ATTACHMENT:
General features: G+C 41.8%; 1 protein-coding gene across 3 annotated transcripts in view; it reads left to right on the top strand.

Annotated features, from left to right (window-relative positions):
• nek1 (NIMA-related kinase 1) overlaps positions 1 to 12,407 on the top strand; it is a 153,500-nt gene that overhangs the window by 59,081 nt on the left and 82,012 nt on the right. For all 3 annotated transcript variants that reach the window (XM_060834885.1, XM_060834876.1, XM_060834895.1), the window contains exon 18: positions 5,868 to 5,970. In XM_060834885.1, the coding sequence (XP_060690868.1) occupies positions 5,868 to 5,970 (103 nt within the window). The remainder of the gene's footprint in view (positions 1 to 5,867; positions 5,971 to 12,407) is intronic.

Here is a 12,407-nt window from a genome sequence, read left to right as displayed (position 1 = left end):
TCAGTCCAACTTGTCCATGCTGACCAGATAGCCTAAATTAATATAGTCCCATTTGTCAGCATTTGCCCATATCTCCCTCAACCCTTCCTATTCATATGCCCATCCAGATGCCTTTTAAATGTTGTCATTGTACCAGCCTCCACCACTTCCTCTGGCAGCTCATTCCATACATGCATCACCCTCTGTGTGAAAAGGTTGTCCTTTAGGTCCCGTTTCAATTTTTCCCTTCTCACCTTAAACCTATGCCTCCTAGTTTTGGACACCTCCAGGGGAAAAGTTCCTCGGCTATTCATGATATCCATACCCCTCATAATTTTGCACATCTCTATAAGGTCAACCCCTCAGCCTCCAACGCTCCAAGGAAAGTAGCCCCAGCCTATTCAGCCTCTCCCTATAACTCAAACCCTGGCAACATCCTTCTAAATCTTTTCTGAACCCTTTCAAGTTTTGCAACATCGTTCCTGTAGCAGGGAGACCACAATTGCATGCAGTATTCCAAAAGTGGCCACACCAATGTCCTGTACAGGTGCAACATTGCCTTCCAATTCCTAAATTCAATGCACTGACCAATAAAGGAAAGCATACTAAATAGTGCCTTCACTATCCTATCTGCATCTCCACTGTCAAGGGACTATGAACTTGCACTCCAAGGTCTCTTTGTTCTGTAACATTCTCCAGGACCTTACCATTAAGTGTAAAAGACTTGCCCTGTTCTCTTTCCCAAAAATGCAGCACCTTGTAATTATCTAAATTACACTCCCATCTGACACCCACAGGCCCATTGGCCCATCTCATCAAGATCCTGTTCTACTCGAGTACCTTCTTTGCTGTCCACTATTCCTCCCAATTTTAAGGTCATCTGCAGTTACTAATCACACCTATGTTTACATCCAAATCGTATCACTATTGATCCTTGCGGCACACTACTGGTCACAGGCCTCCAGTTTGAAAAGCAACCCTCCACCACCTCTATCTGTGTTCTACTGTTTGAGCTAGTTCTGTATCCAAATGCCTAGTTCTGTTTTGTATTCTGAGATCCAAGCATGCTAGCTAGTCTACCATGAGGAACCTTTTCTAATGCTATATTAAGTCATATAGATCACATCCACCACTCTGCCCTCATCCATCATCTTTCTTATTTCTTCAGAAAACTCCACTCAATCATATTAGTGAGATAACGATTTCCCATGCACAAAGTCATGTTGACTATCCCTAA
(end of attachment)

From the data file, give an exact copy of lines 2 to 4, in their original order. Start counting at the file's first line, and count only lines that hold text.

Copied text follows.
Annotated features, from left to right (window-relative positions):
• nek1 (NIMA-related kinase 1) overlaps positions 1 to 12,407 on the top strand; it is a 153,500-nt gene that overhangs the window by 59,081 nt on the left and 82,012 nt on the right. For all 3 annotated transcript variants that reach the window (XM_060834885.1, XM_060834876.1, XM_060834895.1), the window contains exon 18: positions 5,868 to 5,970. In XM_060834885.1, the coding sequence (XP_060690868.1) occupies positions 5,868 to 5,970 (103 nt within the window). The remainder of the gene's footprint in view (positions 1 to 5,867; positions 5,971 to 12,407) is intronic.

Here is a 12,407-nt window from a genome sequence, read left to right as displayed (position 1 = left end):